Friday, January 23, 2009

Senate President Hanabusa’s ‘Tax Grab’ Sparks Swift Reaction for Potential to Endanger Funds

Senate President Colleen Hanabusa was on the Honolulu Advertiser’s Hot Seat yesterday, and the Honolulu rail system attracted more attention than any other issue. Most readers who wrote on that topic seemed critical of the Senator’s comments at the opening of the State Legislature suggesting that some of the so-called transit tax (the .005% increase in the general excise tax that went into effect two years ago) might be used to offset the State’s anticipated budget shortfall.

What individual voters think won’t matter as much as how federal transit officials may react to yet another potential impediment to Honolulu’s elevated guideway plans. U.S. Senator Daniel K. Inouye and Rep. Neil Abercrombie must be wondering how many times they’ll have to beat back initiatives, well-intended or otherwise, that may impede the rail system.

Grabbing for Taxes?

The concern about what some are calling a “grab” for the transit tax is that it may convince federal officials Honolulu will never get its act together on fixed guideway transit. City Managing Director Kirk Caldwell provided a swift rebuke to Hanabusa’s suggestion, calling it a “terrible” and “ill-conceived, ill-timed” idea. City Council Vice Chair Nestor Garcia said, “I think it would send the wrong message to the federal government and, given our history, could cause the (Federal Transit Administration) to doubt our commitment to the project.”

Members of the Legislature who represent residents plagued by the twice-a-day H-1 gridlock also had a dim view of the proposal. Said Sen. Will Espero, who represents Ewa, Honouliuli and Ewa Beach:

“We're looking at projects that can benefit from the federal economic stimulus project. This is one that has the potential of bringing in $1 billion. Why would we want to delay that process that would have enormous economic benefit to the state?"

The View from Washington

Senator Inouye reaffirmed his support for Honolulu rail in November just before Oahu voters voted in favor of rail transit, and he warned against any further delay in moving the project forward:

“In 1992, when the Congress authorized $618 million for a Honolulu transit project, the total cost was $1.7 billion. Back then, we would have paid 33 percent of the total, but it was rejected. Just think, how far this transit system would have been today, had we simply stayed the course. Your Delegation is prepared to once again deliver the federal dollars required. Of course, there is risk, but there is much greater potential for loss should we fail to act once again. Let us be hopeful and positive about our future.”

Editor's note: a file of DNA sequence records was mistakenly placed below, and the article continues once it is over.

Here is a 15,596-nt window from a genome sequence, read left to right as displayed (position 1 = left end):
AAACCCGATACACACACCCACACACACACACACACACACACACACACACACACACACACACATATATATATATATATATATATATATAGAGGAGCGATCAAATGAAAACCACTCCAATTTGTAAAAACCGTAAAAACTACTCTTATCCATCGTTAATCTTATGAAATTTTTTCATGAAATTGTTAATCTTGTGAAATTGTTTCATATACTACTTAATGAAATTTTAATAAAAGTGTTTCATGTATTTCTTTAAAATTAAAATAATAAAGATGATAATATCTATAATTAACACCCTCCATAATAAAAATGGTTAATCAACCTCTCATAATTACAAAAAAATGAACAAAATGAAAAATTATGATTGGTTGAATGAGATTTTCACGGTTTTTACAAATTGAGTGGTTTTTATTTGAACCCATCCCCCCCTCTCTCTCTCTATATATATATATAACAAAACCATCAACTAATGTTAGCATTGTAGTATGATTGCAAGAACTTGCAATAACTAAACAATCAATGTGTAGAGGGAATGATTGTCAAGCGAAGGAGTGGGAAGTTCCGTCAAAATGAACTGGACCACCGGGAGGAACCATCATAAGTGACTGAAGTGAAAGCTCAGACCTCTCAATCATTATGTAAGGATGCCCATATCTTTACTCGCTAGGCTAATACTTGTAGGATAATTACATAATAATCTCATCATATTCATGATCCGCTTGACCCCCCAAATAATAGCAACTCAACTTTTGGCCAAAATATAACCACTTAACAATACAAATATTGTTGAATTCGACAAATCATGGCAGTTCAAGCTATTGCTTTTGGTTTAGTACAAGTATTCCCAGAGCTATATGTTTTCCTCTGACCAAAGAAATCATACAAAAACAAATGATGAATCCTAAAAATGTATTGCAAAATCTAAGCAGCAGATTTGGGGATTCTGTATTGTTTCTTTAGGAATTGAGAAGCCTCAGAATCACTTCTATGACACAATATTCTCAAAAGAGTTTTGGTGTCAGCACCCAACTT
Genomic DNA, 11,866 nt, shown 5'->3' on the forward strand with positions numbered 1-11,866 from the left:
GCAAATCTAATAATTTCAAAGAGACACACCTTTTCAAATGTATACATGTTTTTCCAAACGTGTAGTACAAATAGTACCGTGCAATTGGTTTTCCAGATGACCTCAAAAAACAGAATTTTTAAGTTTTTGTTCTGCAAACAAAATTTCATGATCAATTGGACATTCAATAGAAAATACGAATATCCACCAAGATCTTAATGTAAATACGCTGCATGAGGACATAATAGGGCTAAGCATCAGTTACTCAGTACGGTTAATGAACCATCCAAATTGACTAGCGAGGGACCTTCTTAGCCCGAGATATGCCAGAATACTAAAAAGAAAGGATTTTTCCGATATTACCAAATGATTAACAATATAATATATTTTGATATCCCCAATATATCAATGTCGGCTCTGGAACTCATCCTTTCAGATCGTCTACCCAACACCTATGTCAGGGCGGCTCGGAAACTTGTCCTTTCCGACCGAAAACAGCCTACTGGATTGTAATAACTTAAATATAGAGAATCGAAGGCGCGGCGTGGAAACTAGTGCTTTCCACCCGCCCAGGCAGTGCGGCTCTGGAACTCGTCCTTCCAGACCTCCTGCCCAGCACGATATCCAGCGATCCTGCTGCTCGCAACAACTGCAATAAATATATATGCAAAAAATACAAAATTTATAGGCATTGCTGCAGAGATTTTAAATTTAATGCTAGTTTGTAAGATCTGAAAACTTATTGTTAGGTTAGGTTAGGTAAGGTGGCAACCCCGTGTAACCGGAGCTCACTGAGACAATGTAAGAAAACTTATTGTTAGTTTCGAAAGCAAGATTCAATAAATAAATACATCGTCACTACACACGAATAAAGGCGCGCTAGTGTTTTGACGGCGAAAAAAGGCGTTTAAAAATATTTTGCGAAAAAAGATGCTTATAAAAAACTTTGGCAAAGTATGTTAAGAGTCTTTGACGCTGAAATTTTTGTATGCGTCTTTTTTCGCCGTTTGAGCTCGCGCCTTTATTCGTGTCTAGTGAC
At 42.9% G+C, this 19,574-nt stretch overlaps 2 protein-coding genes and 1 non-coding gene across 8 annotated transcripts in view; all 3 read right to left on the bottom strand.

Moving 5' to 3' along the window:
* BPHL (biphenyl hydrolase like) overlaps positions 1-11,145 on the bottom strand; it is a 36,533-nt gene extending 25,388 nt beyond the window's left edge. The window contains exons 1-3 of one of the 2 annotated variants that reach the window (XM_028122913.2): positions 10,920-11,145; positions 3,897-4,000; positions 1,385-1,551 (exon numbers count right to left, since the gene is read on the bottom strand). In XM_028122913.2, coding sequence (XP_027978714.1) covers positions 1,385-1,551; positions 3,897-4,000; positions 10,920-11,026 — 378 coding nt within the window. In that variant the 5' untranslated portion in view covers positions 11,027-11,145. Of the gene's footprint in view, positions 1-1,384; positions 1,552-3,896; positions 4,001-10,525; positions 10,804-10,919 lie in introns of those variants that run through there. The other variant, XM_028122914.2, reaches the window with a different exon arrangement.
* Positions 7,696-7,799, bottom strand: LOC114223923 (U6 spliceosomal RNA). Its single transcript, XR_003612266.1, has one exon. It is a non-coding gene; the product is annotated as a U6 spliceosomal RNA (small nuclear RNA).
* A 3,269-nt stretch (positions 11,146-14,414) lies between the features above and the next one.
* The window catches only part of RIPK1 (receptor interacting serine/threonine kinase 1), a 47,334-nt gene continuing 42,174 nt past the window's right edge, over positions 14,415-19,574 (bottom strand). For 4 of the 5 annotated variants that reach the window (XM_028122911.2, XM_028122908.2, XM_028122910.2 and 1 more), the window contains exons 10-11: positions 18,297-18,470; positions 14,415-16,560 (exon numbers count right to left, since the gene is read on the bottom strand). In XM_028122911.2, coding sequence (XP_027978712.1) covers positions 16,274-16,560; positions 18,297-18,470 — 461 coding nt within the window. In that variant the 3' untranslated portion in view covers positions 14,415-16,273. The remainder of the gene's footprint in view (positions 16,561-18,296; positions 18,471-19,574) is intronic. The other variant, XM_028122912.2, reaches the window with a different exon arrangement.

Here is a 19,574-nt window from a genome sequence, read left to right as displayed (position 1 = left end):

Congressman Abercrombie gave a characteristically energetic self-described “sermon” months ago on the importance the rail system. The video of his speech is still worth a look, especially if you haven’t had your daily allotment of caffeine. Here’s just a snippet of his speech about the importance of capturing up to a billion dollars in federal support for the project:

“Rail transit (funding) is something that other people are looking for all across the country, and they’re gonna get it. We’re in line at the top right now. We fall off this line, let me tell you, we’re finished! I’m done. I tell you that right now. I don’t lack for things to do. I am not gonna go chase that will-o-the-wisp a third time…. But this is it. We lose this one, we’re finished. We’re done for."

It’s only been two days since Hanabusa and others floated their ideas about the transit tax, and the daily newspapers have yet to weigh in on the issue. Here’s betting we won't have to wait long for their negative response.

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